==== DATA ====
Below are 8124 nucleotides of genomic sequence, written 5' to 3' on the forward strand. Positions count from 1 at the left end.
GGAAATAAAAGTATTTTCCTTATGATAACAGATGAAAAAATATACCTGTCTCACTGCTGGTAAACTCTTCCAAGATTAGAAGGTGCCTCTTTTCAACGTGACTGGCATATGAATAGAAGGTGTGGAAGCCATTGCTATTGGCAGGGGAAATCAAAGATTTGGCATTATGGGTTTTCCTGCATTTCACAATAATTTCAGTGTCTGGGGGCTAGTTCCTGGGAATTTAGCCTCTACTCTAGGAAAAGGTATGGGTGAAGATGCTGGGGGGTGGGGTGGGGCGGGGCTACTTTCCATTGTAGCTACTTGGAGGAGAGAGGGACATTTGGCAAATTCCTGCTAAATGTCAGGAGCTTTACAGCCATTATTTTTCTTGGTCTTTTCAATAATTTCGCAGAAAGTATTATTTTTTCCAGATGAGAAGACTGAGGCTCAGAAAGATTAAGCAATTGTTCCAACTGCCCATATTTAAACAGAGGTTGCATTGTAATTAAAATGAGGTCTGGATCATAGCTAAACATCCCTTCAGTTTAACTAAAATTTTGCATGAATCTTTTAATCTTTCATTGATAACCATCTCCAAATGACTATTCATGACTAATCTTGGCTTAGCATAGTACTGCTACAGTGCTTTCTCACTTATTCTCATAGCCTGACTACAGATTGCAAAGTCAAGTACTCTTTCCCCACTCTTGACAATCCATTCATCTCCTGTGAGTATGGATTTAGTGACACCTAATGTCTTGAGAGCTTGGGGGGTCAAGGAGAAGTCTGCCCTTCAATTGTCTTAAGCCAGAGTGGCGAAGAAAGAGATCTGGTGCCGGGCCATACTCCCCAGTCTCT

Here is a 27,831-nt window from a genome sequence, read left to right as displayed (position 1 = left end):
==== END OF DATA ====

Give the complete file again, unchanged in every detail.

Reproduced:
Below are 8124 nucleotides of genomic sequence, written 5' to 3' on the forward strand. Positions count from 1 at the left end.
GGAAATAAAAGTATTTTCCTTATGATAACAGATGAAAAAATATACCTGTCTCACTGCTGGTAAACTCTTCCAAGATTAGAAGGTGCCTCTTTTCAACGTGACTGGCATATGAATAGAAGGTGTGGAAGCCATTGCTATTGGCAGGGGAAATCAAAGATTTGGCATTATGGGTTTTCCTGCATTTCACAATAATTTCAGTGTCTGGGGGCTAGTTCCTGGGAATTTAGCCTCTACTCTAGGAAAAGGTATGGGTGAAGATGCTGGGGGGTGGGGTGGGGCGGGGCTACTTTCCATTGTAGCTACTTGGAGGAGAGAGGGACATTTGGCAAATTCCTGCTAAATGTCAGGAGCTTTACAGCCATTATTTTTCTTGGTCTTTTCAATAATTTCGCAGAAAGTATTATTTTTTCCAGATGAGAAGACTGAGGCTCAGAAAGATTAAGCAATTGTTCCAACTGCCCATATTTAAACAGAGGTTGCATTGTAATTAAAATGAGGTCTGGATCATAGCTAAACATCCCTTCAGTTTAACTAAAATTTTGCATGAATCTTTTAATCTTTCATTGATAACCATCTCCAAATGACTATTCATGACTAATCTTGGCTTAGCATAGTACTGCTACAGTGCTTTCTCACTTATTCTCATAGCCTGACTACAGATTGCAAAGTCAAGTACTCTTTCCCCACTCTTGACAATCCATTCATCTCCTGTGAGTATGGATTTAGTGACACCTAATGTCTTGAGAGCTTGGGGGGTCAAGGAGAAGTCTGCCCTTCAATTGTCTTAAGCCAGAGTGGCGAAGAAAGAGATCTGGTGCCGGGCCATACTCCCCAGTCTCT

Here is a 27,831-nt window from a genome sequence, read left to right as displayed (position 1 = left end):